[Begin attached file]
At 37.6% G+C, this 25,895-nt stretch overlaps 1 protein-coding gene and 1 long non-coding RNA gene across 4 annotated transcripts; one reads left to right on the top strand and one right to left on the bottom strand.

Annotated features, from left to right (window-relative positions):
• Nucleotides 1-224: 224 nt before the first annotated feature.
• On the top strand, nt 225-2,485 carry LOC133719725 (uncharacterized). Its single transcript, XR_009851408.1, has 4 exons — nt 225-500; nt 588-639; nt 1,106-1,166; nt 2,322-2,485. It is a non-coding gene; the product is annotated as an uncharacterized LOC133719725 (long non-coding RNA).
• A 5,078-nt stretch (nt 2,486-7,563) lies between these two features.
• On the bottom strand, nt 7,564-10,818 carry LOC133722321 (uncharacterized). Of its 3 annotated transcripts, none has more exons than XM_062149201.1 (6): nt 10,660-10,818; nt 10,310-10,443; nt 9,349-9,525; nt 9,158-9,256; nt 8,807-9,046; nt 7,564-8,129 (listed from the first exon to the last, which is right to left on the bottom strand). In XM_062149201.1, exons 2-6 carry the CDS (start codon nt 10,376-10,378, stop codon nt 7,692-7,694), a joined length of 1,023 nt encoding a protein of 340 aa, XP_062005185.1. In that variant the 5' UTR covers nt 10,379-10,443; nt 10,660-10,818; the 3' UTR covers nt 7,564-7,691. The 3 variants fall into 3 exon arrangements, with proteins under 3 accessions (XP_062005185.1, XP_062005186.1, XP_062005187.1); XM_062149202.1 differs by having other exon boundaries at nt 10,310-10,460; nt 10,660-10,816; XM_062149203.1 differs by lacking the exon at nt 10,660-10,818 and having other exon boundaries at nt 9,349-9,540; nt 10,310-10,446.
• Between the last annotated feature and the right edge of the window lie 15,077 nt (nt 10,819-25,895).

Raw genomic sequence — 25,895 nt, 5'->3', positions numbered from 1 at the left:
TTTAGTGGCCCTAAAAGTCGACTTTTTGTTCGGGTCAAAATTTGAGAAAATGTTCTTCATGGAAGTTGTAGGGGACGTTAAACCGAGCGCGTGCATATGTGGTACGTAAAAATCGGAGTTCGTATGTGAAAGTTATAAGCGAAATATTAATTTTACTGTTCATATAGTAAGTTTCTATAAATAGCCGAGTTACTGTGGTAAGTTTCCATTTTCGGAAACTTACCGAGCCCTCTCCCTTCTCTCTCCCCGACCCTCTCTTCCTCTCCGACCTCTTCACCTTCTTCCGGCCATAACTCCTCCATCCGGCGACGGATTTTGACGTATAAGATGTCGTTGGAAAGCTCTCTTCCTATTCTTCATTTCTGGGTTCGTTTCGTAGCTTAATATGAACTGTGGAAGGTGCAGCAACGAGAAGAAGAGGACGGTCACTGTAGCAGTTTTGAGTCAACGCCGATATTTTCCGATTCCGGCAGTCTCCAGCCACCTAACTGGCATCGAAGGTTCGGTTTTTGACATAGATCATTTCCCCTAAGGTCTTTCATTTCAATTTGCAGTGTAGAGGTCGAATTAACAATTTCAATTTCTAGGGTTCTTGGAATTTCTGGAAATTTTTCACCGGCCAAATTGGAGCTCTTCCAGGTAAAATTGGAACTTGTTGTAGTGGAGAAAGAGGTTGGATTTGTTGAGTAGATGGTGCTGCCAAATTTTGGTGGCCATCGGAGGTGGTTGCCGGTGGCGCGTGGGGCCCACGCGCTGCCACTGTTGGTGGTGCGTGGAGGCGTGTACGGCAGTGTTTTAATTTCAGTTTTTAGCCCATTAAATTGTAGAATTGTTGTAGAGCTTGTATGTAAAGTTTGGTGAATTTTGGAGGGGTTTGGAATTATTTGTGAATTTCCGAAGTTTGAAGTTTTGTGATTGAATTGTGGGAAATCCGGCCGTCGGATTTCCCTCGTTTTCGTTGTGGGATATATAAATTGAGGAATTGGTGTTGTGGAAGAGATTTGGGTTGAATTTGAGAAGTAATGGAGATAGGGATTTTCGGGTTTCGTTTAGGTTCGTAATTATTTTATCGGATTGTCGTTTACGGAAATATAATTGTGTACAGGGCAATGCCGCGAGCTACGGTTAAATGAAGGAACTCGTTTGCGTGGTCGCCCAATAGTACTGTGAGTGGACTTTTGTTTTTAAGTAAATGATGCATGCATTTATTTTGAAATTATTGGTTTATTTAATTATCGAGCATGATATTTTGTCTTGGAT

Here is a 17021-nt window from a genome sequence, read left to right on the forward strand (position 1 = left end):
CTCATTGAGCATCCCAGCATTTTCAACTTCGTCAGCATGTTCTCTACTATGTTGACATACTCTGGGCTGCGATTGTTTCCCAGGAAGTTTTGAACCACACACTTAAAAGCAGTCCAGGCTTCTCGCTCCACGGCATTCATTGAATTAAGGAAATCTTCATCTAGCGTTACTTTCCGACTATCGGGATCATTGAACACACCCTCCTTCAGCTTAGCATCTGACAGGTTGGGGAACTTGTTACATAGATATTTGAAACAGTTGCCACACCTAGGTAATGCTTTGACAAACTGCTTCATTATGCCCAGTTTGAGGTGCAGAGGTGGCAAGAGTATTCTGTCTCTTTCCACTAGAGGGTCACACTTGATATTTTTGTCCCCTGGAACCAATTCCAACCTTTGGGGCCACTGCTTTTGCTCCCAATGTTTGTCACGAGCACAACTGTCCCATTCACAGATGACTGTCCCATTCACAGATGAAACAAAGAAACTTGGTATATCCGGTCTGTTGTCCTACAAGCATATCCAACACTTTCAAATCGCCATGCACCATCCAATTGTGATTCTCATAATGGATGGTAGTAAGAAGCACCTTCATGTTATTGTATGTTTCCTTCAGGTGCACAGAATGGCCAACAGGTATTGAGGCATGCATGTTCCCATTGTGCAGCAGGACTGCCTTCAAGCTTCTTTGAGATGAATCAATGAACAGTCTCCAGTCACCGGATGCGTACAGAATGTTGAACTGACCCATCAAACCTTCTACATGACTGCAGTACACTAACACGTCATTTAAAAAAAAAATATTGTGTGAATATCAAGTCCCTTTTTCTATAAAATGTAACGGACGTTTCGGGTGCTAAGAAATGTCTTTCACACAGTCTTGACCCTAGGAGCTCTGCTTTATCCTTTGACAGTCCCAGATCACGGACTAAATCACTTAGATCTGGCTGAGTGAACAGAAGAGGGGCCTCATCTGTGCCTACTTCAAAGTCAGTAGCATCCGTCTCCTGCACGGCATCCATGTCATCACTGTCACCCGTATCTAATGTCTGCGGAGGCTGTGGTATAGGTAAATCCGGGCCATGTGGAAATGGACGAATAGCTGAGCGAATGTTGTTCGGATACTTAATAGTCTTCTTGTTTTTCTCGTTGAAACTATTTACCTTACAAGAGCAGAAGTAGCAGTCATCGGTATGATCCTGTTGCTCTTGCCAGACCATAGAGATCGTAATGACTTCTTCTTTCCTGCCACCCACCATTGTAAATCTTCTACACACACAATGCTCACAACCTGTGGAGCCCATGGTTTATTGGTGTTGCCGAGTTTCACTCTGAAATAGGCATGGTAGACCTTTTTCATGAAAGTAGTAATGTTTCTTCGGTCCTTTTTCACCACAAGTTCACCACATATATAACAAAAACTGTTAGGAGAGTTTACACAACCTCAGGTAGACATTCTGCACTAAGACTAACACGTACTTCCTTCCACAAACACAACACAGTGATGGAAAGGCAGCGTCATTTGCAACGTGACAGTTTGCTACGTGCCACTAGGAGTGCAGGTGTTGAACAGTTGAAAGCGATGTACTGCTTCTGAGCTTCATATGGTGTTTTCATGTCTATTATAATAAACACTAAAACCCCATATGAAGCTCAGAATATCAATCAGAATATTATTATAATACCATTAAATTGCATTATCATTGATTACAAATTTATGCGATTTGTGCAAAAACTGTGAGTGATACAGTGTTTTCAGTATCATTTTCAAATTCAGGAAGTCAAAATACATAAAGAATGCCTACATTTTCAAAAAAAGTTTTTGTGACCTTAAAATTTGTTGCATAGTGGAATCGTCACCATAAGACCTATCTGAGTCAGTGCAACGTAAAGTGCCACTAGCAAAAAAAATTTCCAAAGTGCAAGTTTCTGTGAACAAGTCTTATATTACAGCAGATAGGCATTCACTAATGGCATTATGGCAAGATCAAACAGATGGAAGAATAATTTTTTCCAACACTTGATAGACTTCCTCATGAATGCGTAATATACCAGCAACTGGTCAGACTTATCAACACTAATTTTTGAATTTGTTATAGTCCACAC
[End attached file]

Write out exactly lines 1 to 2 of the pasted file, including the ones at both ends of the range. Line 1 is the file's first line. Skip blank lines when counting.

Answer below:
At 37.6% G+C, this 25,895-nt stretch overlaps 1 protein-coding gene and 1 long non-coding RNA gene across 4 annotated transcripts; one reads left to right on the top strand and one right to left on the bottom strand.

Annotated features, from left to right (window-relative positions):